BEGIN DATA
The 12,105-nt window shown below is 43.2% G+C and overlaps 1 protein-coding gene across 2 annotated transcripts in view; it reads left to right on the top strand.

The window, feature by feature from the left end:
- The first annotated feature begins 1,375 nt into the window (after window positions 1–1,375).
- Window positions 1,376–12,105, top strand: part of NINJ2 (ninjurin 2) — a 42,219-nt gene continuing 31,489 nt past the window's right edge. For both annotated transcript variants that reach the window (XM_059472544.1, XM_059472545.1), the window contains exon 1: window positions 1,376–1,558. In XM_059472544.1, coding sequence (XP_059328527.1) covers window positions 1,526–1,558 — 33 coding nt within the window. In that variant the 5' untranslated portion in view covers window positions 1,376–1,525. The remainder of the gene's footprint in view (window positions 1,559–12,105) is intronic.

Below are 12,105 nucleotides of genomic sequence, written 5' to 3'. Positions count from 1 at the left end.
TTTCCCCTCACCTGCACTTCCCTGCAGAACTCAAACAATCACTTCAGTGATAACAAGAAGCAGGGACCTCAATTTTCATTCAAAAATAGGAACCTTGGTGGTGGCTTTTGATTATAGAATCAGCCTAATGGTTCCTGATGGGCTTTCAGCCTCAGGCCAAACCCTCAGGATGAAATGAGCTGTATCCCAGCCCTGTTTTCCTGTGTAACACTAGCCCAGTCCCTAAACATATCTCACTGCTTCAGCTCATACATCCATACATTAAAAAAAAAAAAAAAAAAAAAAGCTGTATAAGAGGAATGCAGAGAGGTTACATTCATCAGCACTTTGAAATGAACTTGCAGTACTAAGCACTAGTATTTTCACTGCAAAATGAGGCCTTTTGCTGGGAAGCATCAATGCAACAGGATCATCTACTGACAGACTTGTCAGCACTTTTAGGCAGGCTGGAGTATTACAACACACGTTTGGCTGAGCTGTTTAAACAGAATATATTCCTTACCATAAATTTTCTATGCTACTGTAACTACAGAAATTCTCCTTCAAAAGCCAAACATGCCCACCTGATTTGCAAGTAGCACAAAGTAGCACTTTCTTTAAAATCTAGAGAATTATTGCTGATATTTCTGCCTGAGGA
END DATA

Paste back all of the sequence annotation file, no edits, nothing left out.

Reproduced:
The 12,105-nt window shown below is 43.2% G+C and overlaps 1 protein-coding gene across 2 annotated transcripts in view; it reads left to right on the top strand.

The window, feature by feature from the left end:
- The first annotated feature begins 1,375 nt into the window (after window positions 1–1,375).
- Window positions 1,376–12,105, top strand: part of NINJ2 (ninjurin 2) — a 42,219-nt gene continuing 31,489 nt past the window's right edge. For both annotated transcript variants that reach the window (XM_059472544.1, XM_059472545.1), the window contains exon 1: window positions 1,376–1,558. In XM_059472544.1, coding sequence (XP_059328527.1) covers window positions 1,526–1,558 — 33 coding nt within the window. In that variant the 5' untranslated portion in view covers window positions 1,376–1,525. The remainder of the gene's footprint in view (window positions 1,559–12,105) is intronic.

Below are 12,105 nucleotides of genomic sequence, written 5' to 3'. Positions count from 1 at the left end.
TTTCCCCTCACCTGCACTTCCCTGCAGAACTCAAACAATCACTTCAGTGATAACAAGAAGCAGGGACCTCAATTTTCATTCAAAAATAGGAACCTTGGTGGTGGCTTTTGATTATAGAATCAGCCTAATGGTTCCTGATGGGCTTTCAGCCTCAGGCCAAACCCTCAGGATGAAATGAGCTGTATCCCAGCCCTGTTTTCCTGTGTAACACTAGCCCAGTCCCTAAACATATCTCACTGCTTCAGCTCATACATCCATACATTAAAAAAAAAAAAAAAAAAAAAAGCTGTATAAGAGGAATGCAGAGAGGTTACATTCATCAGCACTTTGAAATGAACTTGCAGTACTAAGCACTAGTATTTTCACTGCAAAATGAGGCCTTTTGCTGGGAAGCATCAATGCAACAGGATCATCTACTGACAGACTTGTCAGCACTTTTAGGCAGGCTGGAGTATTACAACACACGTTTGGCTGAGCTGTTTAAACAGAATATATTCCTTACCATAAATTTTCTATGCTACTGTAACTACAGAAATTCTCCTTCAAAAGCCAAACATGCCCACCTGATTTGCAAGTAGCACAAAGTAGCACTTTCTTTAAAATCTAGAGAATTATTGCTGATATTTCTGCCTGAGGA